Category Archives: interviews

Inspiration and Expertise – Conversations with UCSF Authors

8232What makes a world-class physician or scientist decide to write a book for the wide world of readers? Where do they find the inspiration and the time? What do they hope to accomplish? How do the satisfactions of writing compare to practicing medicine or writing scholarly articles?

Six recently published UCSF authors tackle these questions and more in these fascinating interviews:

Life After the Diagnosis: Expert Advice on Living Well with Serious Illness for Patients and Caregivers

Patients and caregivers living well with serious illness

Ordinary Medicine: Extraordinary Treatments, Longer Lives and Where to Draw the Line
The potential overuse of medical care and when to say “enough”

The Digital Doctor: Hope, Hype and Harm at the Dawn of Medicine’s Computer Age
The impact of technology and the digital revolution on health and health care

Sensing Light
The impact of AIDS in San Francisco through the eyes of three fictional doctors

Fake Silk: The Lethal History of Viscose Rayon
The consequences of hazardous manufacturing and poisonous materials on public health

Heightened Expectations: The Rise of the Human Growth Hormone Industry in America
The role of the pharmaceutical industry in creating a new disease, short stature, to sell new a medication.

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Willan’s Recipes

25903Anne Willan has quietly made a significant international contribution as both a teacher and a cookbook author specializing in French cuisine for over 35 years. With the support of Julia Child, Willan opened the La Varenne Cooking School in Paris in 1975. In the mid-1970s, as Willan writes in her memoir, “French cuisine was becoming a portal by which Americans were rediscovering the culinary arts after a long dormant period that began in the 1930s with the taming of vegetables in cans, followed by the 1950s and frozen foods. Julia had opened the front and led the battle, and now La Varenne was the place people could have the Julia Child experience, a working laboratory of classical French cuisine.”

As recent guests of the UC San Diego Library, Willan and co-author Amy Friedman offered morsels from Willan’s autobiography, “One Souffle at a Time: A Memoir of Food and France.” Together, they share stories, pictures and secret ingredients to a life well-lived.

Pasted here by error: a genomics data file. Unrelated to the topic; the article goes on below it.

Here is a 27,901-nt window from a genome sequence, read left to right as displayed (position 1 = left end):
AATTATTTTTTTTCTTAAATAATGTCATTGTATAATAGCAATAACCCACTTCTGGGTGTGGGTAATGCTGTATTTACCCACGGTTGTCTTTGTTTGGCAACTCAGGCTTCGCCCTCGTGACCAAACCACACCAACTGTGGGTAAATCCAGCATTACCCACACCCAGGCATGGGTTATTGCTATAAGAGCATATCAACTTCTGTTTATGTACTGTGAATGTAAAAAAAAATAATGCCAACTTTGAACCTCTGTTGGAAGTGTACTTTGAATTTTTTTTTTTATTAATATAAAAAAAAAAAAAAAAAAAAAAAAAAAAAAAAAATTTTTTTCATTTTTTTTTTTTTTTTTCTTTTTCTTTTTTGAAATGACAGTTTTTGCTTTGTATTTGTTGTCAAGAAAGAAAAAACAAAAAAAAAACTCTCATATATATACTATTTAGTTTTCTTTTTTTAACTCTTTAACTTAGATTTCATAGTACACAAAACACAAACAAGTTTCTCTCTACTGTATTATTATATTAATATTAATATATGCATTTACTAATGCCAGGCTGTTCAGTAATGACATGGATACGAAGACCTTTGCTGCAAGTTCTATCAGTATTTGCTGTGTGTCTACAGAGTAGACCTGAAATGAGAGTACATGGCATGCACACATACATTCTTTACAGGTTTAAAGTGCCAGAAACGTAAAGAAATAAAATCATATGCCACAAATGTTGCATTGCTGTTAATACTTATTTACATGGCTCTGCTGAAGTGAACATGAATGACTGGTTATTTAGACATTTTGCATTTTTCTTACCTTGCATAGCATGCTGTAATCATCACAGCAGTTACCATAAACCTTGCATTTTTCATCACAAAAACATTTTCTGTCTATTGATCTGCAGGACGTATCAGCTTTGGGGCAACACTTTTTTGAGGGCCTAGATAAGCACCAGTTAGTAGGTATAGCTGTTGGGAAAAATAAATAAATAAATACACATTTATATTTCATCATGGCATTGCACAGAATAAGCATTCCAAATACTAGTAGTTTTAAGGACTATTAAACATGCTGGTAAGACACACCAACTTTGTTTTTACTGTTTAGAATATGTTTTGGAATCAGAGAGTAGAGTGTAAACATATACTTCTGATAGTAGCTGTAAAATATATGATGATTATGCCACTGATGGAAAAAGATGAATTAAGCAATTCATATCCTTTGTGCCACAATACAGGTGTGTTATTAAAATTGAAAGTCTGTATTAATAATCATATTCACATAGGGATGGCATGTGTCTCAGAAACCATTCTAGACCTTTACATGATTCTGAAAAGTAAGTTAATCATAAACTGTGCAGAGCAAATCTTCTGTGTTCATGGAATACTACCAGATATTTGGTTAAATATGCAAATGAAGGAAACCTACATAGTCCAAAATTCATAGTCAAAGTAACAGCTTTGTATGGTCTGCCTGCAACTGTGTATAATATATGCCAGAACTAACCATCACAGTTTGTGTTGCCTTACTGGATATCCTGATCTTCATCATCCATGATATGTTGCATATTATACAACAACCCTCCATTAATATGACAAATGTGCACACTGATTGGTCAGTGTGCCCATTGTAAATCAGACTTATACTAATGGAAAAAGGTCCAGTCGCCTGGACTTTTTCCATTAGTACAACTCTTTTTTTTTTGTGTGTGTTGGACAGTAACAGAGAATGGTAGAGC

With the cooking season upon us, how about trying one Willan’s delicious recipes that you can find here: La Varenne CookingOr check out our favorites below: Happy Holidays everyone!

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Roast Leg of Lamb with White Beans

Roast leg of lamb is the French cook’s pride, paraded for guests, or a birthday, or for family Sunday lunch. To make the most of this expensive cut, a gigot is invariably cooked on the bone, with a clove of garlic tucked into the shank so it permeates the whole roast. The meat may be spiked with more garlic and herbs, and is basted with butter to ensure a golden finish and tasty gravy.

Serves 6 to 8

One 4- to 5-pound/about 2-kilogram leg of lamb

[Read Full Recipe]

 

Winter-Salad-of-Counrty-Ham-with-Beets-Endive-and-Lambs-Lettuce

Winter Salad of Country Ham

Endive and lamb’s lettuce are among the treats of winter, a glimpse of green among the seasonal roots on the vegetable stand. Teamed with beets for color and hazelnuts for crunch, they are a classic French combination, delicious with thinly sliced Virginia or Smithfield ham, or some imported prosciutto.

Serves 4 for supper

70g/2½oz/½ cup hazelnuts

450g/1lb cooked baby beets

[Read Full Recipe]

 

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Volcanic Apples 

These apples are hollowed to the shape of a volcano so they take more stuffing, hence their name in our family. For the filling, I’m calling for muesli as it is so easy to find, but you’ll save a bit of time if you use granola, which is already toasted.  Simply mix it with the other ingredients. You’ll need a tart variety of apple that will be fluffy and juicy when baked; traditional favorites are Rome Beauty or McIntosh (Cox’s or Reine de Reinettes in theUK), though you can always fall back on the ubiquitous Granny Smith.